Alexandria : Lyon’s very first Egyptian restaurant.

Published on 21/02/2024

Perched on Les Pentes (the slopes of Croix-Rousse hill), on the corner of Rue Burdeau and Montée de la Grande-Côte, Alexandria is Lyon’s very first Egyptian restaurant.

“Shehab always dreamed of having a family-run restaurant”

Settled in Lyon for ten years now, the Elmallah family is originally from Alexandria. Named after their home city, their restaurant is the city’s first Egyptian restaurant. “My brother, Shehab, always dreamed of having a family-run restaurant,” told us Cherine. Shehab is the eldest sibling. A qualified engineer, he shares his mother’s passion for cooking. Her name is Ragia. Together, they arrived in Lyon in 2013. A lawyer by training, Ragia is a highly skilled pastry cook. Every day, she prepares grape leaves, traditional specialities and desserts, all home-made. Cherine works in the dining room. As for Samy, the father, “he tastes,” joked Ragia. He also travels between Alexandria and Lyon to bring back “all the ingredients we can’t find over here”: hibiscus, to make the perfect karkadé, an Egyptian infusion drunk hot or cold; dill and parsley to add flavour to certain dishes; and dukkah, an Egyptian blend of nuts, seeds, and spices.

What is the key ingredient in the cuisine served at Alexandria? Butter, “but we’re talking about Egyptian butter, which is saltier and fattier than the French kind,” add the mother and daughter.

Family recipes handed down through the generations

Reworked with each change of season, the menu includes molokhia soup made with the leaves of jute mallow, a plant with a strong taste somewhere between sorrel and spinach, a tomato salad, baba ghanoush, broad beans, chickpeas and Egyptian cheese. You will also find ‘koshary’, a vegetarian national dish, made with rice, vermicelli and black lentils in a tomato, fried onion and chickpea sauce. On the dessert side, you will find a creamy Egyptian rice pudding topped with hazelnuts, raisins and ice cream.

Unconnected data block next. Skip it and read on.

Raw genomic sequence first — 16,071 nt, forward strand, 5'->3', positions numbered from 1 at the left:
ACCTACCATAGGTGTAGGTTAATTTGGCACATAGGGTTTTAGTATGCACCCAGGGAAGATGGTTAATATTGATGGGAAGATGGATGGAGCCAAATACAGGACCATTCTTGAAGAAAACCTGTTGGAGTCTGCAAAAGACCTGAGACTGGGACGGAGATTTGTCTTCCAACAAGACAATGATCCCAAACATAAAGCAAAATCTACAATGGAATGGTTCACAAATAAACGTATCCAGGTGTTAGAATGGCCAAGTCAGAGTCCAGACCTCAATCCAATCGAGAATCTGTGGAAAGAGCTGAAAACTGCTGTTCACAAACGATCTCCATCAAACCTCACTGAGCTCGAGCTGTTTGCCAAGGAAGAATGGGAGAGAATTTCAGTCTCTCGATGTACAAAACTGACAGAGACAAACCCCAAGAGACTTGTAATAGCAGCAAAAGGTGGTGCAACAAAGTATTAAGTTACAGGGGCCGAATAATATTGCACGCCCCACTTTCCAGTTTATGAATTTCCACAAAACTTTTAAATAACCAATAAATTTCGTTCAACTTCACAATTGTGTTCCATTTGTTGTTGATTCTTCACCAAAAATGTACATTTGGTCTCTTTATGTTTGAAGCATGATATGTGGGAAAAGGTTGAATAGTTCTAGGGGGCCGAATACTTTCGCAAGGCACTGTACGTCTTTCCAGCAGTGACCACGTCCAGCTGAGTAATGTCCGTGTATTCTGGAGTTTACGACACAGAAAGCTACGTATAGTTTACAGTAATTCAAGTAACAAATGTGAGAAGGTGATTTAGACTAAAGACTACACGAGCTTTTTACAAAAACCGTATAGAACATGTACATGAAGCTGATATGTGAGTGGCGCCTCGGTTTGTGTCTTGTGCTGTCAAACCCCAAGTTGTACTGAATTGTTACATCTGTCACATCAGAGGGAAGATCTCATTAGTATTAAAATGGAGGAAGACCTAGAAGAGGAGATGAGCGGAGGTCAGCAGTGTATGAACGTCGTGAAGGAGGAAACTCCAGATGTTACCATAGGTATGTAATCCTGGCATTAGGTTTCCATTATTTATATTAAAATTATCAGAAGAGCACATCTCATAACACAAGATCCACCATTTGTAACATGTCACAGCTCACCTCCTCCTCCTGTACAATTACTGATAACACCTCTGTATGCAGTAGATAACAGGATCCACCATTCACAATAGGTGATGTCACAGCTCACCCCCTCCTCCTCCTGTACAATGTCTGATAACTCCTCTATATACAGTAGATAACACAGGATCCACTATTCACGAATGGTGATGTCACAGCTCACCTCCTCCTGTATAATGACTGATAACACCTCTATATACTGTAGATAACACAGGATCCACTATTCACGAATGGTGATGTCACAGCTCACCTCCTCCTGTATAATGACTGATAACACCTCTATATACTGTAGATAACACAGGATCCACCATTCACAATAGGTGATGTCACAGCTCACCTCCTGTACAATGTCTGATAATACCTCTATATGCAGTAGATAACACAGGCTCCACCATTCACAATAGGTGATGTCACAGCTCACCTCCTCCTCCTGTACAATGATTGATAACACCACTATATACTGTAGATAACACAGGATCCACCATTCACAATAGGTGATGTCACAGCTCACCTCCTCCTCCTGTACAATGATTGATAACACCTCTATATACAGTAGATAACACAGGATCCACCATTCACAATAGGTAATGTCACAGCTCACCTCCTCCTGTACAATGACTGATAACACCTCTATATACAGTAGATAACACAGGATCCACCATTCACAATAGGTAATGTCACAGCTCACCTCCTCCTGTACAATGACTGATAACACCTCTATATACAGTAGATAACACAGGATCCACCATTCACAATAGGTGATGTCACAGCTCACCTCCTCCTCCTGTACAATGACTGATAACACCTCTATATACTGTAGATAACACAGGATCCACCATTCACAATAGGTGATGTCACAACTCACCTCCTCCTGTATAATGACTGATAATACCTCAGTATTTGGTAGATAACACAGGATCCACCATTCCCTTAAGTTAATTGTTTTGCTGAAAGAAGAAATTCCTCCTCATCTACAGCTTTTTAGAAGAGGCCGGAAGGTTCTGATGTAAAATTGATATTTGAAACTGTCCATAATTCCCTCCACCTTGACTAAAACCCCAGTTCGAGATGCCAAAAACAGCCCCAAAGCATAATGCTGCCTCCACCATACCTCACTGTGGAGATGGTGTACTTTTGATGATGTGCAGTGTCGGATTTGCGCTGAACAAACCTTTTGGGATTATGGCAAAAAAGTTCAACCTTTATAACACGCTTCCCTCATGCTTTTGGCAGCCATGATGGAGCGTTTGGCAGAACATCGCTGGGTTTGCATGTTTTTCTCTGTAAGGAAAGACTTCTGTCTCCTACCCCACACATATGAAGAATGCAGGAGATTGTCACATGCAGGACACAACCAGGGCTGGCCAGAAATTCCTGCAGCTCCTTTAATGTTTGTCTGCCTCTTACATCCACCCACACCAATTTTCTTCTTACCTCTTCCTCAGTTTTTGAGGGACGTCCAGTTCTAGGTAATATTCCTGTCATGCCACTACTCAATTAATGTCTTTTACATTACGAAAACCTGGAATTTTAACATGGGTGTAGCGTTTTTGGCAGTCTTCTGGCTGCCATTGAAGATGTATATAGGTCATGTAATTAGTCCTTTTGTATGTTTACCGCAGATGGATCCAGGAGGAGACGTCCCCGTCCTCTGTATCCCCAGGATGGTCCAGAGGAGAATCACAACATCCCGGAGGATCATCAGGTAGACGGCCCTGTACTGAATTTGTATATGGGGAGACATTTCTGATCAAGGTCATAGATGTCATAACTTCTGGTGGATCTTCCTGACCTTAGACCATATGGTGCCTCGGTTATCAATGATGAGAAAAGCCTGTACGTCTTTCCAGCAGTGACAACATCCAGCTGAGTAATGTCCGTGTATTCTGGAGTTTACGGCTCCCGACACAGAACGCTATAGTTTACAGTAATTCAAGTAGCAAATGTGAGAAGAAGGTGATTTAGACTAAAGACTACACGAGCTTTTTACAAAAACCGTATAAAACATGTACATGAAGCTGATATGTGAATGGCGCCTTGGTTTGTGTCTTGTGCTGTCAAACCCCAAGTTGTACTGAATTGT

“They are family recipes handed down through the generations and adjusted over the years,” emphasises Ragia. The dishes are adapted to local tastes, which means less salty, less spicy and less oily than in Egypt, with a single exception: the ‘bamya’, named after a curious vegetable in the hibiscus family with a gelatinous centre, cooked in a tomato sauce with rice and meat.

New in 2024? A selection of Egyptian wines has now joined the date beer ‘L’Égyptienne HKT’ on the drinks menu.

3 rue Burdeau, Lyon 1er

Bio express

  • 2013: Shebab, along with his mother, Ragia, move to Lyon for his engineering studies
  • 2014: Cherine joins them in Lyon and begins her studies in languages and translation
  • 2022: The Elmallah family opens Alexandria